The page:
No wonder they give up and go away.
At the courses we have worked with who position tees correctly, they have seen significant increases in business and not just by “stealing” players from neighboring course…actually developing new players.
Having said all that, your basic premise that an increasing number of people are being priced out of the game is right on point.
Arthur Little


  roadholeshorts17 wrote @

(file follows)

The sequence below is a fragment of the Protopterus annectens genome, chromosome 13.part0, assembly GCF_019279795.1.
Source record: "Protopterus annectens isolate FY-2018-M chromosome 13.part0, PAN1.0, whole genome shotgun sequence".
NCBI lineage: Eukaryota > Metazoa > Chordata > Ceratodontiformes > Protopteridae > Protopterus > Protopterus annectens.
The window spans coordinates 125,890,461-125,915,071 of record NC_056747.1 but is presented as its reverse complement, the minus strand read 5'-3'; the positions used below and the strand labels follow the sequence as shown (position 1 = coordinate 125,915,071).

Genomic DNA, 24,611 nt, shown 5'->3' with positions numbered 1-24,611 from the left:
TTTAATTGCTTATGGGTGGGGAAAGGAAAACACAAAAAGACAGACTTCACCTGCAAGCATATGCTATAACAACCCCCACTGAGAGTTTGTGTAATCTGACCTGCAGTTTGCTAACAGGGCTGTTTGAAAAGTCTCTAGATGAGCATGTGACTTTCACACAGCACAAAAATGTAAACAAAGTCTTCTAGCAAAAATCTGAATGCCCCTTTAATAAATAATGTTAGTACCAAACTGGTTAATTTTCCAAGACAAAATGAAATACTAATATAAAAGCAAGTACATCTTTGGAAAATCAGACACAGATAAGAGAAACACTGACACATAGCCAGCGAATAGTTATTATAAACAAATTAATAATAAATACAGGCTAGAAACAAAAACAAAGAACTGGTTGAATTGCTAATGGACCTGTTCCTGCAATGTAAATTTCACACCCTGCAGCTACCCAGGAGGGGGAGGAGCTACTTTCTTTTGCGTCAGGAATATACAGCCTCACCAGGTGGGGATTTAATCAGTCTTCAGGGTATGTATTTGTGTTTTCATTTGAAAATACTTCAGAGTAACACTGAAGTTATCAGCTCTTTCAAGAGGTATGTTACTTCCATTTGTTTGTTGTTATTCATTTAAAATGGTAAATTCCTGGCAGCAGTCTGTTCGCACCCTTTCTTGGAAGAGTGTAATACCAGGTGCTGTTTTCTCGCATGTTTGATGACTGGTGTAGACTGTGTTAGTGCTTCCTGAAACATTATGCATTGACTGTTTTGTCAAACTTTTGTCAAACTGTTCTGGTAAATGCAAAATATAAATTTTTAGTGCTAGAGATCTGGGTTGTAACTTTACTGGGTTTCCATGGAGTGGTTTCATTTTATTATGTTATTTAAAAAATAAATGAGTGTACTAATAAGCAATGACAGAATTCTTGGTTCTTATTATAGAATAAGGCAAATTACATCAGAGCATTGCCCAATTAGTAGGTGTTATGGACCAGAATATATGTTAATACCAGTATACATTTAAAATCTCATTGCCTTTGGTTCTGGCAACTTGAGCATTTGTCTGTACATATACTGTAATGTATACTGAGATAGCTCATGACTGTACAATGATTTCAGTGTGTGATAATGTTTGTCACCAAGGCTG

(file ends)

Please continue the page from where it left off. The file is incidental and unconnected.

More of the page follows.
Hi Arthur, things aren’t getting any easier for us golf business folks are they? Yes, I’m not surprised by your comments and I agree that those things you suggested would help. I’m afraid that the commercial side isn’t going to cooperate much to get this thing turned around. The USGA must be getting kickbacks or something. Probably in the form of “testing fees”. I really would like to see the pros get out and play with their customers more.